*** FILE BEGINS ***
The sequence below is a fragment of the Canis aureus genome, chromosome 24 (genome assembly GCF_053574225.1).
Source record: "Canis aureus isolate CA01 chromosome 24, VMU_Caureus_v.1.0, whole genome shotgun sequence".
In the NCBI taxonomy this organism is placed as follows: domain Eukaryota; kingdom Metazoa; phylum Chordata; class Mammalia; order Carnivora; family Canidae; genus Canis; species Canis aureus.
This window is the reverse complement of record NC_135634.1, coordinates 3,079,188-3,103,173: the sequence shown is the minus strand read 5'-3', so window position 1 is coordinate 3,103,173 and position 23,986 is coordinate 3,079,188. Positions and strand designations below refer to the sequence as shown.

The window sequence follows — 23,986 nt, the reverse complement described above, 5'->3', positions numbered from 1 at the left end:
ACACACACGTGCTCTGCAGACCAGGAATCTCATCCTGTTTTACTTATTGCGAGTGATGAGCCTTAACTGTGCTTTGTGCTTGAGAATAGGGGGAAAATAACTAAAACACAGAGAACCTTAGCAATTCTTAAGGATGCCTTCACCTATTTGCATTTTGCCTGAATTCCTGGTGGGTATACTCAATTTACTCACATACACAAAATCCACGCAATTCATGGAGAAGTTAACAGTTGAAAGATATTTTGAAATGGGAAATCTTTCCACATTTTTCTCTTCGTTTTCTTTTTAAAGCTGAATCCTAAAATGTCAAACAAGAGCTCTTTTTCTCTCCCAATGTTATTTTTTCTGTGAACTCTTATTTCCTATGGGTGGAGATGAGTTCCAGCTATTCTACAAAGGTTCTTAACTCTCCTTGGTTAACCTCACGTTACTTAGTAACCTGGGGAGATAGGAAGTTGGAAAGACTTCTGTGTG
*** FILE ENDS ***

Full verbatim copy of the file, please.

The sequence below is a fragment of the Canis aureus genome, chromosome 24 (genome assembly GCF_053574225.1).
Source record: "Canis aureus isolate CA01 chromosome 24, VMU_Caureus_v.1.0, whole genome shotgun sequence".
In the NCBI taxonomy this organism is placed as follows: domain Eukaryota; kingdom Metazoa; phylum Chordata; class Mammalia; order Carnivora; family Canidae; genus Canis; species Canis aureus.
This window is the reverse complement of record NC_135634.1, coordinates 3,079,188-3,103,173: the sequence shown is the minus strand read 5'-3', so window position 1 is coordinate 3,103,173 and position 23,986 is coordinate 3,079,188. Positions and strand designations below refer to the sequence as shown.

The window sequence follows — 23,986 nt, the reverse complement described above, 5'->3', positions numbered from 1 at the left end:
ACACACACGTGCTCTGCAGACCAGGAATCTCATCCTGTTTTACTTATTGCGAGTGATGAGCCTTAACTGTGCTTTGTGCTTGAGAATAGGGGGAAAATAACTAAAACACAGAGAACCTTAGCAATTCTTAAGGATGCCTTCACCTATTTGCATTTTGCCTGAATTCCTGGTGGGTATACTCAATTTACTCACATACACAAAATCCACGCAATTCATGGAGAAGTTAACAGTTGAAAGATATTTTGAAATGGGAAATCTTTCCACATTTTTCTCTTCGTTTTCTTTTTAAAGCTGAATCCTAAAATGTCAAACAAGAGCTCTTTTTCTCTCCCAATGTTATTTTTTCTGTGAACTCTTATTTCCTATGGGTGGAGATGAGTTCCAGCTATTCTACAAAGGTTCTTAACTCTCCTTGGTTAACCTCACGTTACTTAGTAACCTGGGGAGATAGGAAGTTGGAAAGACTTCTGTGTG